CORONADO (AP) — The United States and Mexico on Tuesday signed a pact for new rules on sharing water from the Colorado River, capping a five-year effort on how to spread the pain of drought and reap the benefits of wet years.
The far-reaching agreement gives Mexico badly needed water storage capacity in Lake Mead, which stretches across Nevada and Arizona.
Mexico will forfeit some of its share of the river during shortages, bringing itself in line with western U.S. states that already have agreed how much they will surrender when waters recede. Mexico also will capture some surpluses when waters rise.
Also under the plan, water agencies in California, Arizona and Nevada will buy water from Mexico, which will use some of the money to upgrade its canals and other infrastructure.
The agreement, coming in the final days of the administration of Mexican President Felipe Calderon, is a major amendment to a 1944 treaty considered sacred by many south of the border. The treaty grants Mexico 1.5 million acre-feet of river water each year — enough to supply about 3 million homes — making it the lifeblood of Tijuana and other cities in northwest Mexico.
The pact represents a major departure from years of hard feelings in Mexico about how the U.S. manages the 1,450-mile river, which runs from the Rocky Mountains to Mexico. In 2001, U.S. states established rules on how to divide surpluses but set aside nothing for Mexico. Several years later, the U.S. government lined a border canal in California with concrete to prevent water from seeping through the dirt into Mexican farms.
"We have chosen collaboration over conflict, we have chosen cooperation and consensus over discord," said U.S. Interior Secretary Ken Salazar, who called the new pact the most important international accord on the Colorado River since the 1944 treaty.
Mexico will begin to surrender some of its Colorado River allotment when Lake Mead drops to 1,075 feet above sea level and begin to reap surpluses when it rises to 1,145 feet. Mexico will be allowed to store up to 250,000 acre-feet of water in the reservoir and draw on nearly all of those reserves whenever needed.
The agreement expires in five years and is being billed as a trial run, potentially making it more palatable in Mexico.
"These are big political steps for Mexico to take," said Jeffrey Kightlinger, general manager of the Metropolitan Water District of Southern California, which will buy some of Mexico's water. "Chances are we won't have a surplus and we won't have a shortage but, if we do, we'll have the guidelines in place on how we're going to handle it."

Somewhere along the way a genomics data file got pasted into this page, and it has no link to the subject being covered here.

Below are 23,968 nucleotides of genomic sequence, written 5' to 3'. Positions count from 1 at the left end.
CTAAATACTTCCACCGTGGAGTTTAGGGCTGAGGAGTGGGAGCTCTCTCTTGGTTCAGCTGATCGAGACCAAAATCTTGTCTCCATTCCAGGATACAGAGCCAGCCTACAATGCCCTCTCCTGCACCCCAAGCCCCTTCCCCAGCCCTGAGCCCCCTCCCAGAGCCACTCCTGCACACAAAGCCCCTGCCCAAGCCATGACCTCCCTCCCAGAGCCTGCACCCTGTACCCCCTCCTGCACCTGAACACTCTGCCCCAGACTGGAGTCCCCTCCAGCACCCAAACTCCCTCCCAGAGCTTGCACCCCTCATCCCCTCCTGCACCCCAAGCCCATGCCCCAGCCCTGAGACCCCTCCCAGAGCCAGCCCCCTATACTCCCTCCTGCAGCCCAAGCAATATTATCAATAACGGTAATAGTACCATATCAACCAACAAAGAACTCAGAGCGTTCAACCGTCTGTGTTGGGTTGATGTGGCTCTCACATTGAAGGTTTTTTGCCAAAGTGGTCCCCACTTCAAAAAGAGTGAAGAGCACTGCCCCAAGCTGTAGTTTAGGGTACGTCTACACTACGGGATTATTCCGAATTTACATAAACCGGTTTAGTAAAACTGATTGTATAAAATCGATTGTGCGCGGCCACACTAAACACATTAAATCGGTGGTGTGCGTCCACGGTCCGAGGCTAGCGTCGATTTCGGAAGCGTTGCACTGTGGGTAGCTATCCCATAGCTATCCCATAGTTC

In 2007, facing an eight-year drought, California, Arizona and Nevada agreed on how much each state should sacrifice during shortages on the river. That same year, the U.S. and Mexico promised to work on ways to jointly address shortages.
The negotiations gained a sense of urgency for Mexico in 2010 after a magnitude-7.2 earthquake damaged canals and other infrastructure, forcing it to store water temporarily in Lake Mead.
"No matter how sacred the treaty is, and it is, the evidence is overwhelming that you have to adjust it," said Carlos de la Parra, who advised the Mexican government on the agreement.
Los Angeles-based Metropolitan and two other agencies — the Southern Nevada Water Authority and the Central Arizona Water Conservation District — will buy water from Mexico as part of $21 million in payments from the U.S. to Mexico that also call for wetland preservation and other environmental measures south of the border.
California's largely agricultural Imperial Irrigation District, the largest single recipient of Colorado River water, refused to sign the agreement because it felt it should have been allowed to buy some of the water from Mexico. U.S. officials said they hoped to address those concerns.
"This is such a historic arrangement that I think, at the end of the day, it's going to be difficult for Imperial not to sign on," Salazar said.
The river is also a major source of water for Colorado, New Mexico, Utah and Wyoming.